Crimson Publishers Publish With Us Reprints e-Books Video articles

Full Text

Research in Medical & Engineering Sciences

Acute Gastroenterıtıs Agents Under 5 Years Old Age Chıldren

Çiğdem Eda Balkan1* and Demet Çelebi2

1Department Microbiology, Kafkas University, Turkey

2Department Microbiology, Atatürk University, Turkey

*Corresponding author: Çiğdem Eda Balkan, Department Microbiology, Kafkas University , Turkey

Submission: August 31, 2017; Published: November 13, 2017

DOI: 10.31031/RMES.2017.02.000534

ISSN : 2576-8816
Volume2 Issue2

Abstract

Aim: Acute gastroenteritis outbreaks common health problem throughout the world especially in children. Everyyear thousands of children dies because of the diarrhea cause of bacterias, parasites and viral diseases.In this study we aim to find the rates of the agents cause diarrhoea, children under 5 years old according to the seasons.

Matherials and methods: In this study 216 stool samples ,children under 5 years old age ,are examine with some tests for Rotaviruses, Adenoviruses, Salmonella, Shigella, Entemoeba and Giardia, Clostridium difficile(ToxinA, Toxin B). Gastroenteritis were tested for Clostridium difficile by means of enzyme-linked immunoassay(ToxinA, Toxin B). CerTest Rotavirus and Adenovirus Card Test (CerTest, Biotec, Spain), a qualitative immunochromatographic assay was used to detect rotavirus and adenovirus antigens.This immunochromatic tests used for detecting Giardia and Entemoeba antigens too and most of the cases we support our results with the microscopy. They were also examined by ELISA for Clostridium difficile cytotoxins A and B. We used macconcey medium for finding the lactose negative colonies after that selenit-f media used for detecting only salmonella and shigella in the stool samples, the final results has been reached by the IMVIC tests.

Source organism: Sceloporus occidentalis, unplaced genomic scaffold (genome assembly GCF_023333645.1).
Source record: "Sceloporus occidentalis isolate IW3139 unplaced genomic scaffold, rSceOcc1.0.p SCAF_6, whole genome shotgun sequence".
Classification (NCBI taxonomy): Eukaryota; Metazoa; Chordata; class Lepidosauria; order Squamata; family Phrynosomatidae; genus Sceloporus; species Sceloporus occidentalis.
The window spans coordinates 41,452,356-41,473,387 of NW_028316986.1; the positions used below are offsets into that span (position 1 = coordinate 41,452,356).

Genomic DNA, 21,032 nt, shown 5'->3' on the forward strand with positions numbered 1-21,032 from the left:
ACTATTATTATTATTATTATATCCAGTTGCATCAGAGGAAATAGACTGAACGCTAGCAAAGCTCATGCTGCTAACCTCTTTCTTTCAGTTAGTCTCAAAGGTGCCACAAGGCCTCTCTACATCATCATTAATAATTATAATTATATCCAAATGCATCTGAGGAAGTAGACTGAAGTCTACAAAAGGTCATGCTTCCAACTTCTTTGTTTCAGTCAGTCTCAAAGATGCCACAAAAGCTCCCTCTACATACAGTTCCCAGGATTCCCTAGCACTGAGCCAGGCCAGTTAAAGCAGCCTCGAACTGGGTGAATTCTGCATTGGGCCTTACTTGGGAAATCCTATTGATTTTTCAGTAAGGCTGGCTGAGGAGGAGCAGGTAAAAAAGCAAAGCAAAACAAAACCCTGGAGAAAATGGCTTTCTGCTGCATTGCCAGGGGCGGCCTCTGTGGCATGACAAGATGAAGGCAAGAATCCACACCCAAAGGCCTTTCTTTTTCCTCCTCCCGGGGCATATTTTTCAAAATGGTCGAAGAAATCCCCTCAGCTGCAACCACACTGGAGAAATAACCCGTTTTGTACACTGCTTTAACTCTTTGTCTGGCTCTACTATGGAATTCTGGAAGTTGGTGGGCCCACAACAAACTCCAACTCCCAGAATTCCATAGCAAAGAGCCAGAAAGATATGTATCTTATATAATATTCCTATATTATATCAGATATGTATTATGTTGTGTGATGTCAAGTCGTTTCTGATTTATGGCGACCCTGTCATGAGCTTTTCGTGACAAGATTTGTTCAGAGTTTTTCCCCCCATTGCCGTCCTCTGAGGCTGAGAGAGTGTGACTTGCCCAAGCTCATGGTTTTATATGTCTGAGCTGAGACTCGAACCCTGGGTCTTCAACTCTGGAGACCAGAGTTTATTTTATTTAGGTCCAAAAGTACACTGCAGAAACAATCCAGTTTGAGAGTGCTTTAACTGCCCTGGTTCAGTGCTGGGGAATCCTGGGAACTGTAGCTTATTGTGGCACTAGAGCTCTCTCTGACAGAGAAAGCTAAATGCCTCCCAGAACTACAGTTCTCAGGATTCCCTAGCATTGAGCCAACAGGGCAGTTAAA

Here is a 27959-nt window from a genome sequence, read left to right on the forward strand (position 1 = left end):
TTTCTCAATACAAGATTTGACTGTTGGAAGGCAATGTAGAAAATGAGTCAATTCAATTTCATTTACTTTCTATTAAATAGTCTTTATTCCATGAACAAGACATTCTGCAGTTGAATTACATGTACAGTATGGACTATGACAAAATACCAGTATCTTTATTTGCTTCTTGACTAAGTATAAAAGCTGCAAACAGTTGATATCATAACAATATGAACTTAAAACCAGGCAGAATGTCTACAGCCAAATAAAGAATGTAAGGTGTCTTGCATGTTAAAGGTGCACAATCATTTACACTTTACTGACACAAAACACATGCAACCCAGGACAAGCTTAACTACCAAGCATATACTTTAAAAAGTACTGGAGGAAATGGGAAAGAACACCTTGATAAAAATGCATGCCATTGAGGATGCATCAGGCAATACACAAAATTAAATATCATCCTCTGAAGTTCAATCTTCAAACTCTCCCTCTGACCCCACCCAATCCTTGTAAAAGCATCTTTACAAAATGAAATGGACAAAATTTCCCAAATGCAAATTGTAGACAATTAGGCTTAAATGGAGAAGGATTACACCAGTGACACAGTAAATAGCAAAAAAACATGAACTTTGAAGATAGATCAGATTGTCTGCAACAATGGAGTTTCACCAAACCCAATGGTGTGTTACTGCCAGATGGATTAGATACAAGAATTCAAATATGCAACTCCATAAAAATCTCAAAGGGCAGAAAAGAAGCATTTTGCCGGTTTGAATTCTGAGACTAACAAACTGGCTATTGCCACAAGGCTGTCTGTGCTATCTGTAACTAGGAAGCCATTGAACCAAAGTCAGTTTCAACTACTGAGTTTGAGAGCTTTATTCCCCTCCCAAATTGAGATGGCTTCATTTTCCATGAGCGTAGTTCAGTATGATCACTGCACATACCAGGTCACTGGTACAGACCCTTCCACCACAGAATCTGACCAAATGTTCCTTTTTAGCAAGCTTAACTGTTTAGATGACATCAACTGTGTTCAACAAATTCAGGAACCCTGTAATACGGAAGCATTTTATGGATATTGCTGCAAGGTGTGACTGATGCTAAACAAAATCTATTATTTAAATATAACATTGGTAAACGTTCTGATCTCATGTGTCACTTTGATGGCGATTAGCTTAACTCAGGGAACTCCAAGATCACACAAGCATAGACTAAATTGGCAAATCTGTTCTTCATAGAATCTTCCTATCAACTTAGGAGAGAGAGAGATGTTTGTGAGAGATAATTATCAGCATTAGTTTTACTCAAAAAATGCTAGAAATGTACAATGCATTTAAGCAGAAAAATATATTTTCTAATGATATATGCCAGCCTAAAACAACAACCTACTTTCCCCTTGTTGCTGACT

Result: Infections results 40.74% rotavirus (adenovirus 13.42%, 5 case is mixed infections ) , bacteria 24.98% and parasites 20.82% . Some agents are peak in the cold seasons for example most Rotavirus outbreaks increased in winter.(November 11.36%, December 14.77%, January 13.76%, February 25% ). In contrast some outbreaks occured in hot seasons especially Salmonella ( June 21.42%, July 28.57%, August 35.71%) and Shigella (June 20 %, July 20% ,August 30%)(Table 1).

Conclusion: This study find the highest proportion of dual diarhoeal infections was identified in February, March and April and seasonal occurrence of some mono-infections; infection by rotavirus is more frequent in winter and spring In conclusion we believe that analysis of viral antigens,bacterias and the parasites as a diarrheal agents in stool sample is important in 0-5 years old infants because of hospitalizations and unneccessary drugs.

Keywords: Child; Diarrhea; Gastroenteritis

Introduction

Acute gastroenteritis is one of the most common health problems worldwide [1]. Acute infectious diarrhea is a common disease in young children throughout the world too. Estimated incidence rates in developing countries range from 3.5 to 7.0 episodes per child per year during the first 2 years of life and from 2 to 5 episodes per child per year for the first 5 years [2]. Pediatric diarrhea is a costly disease in terms of direct (and indirect) monetary costs to each community, and it is a cause of emotional trauma for the child and the parents [3].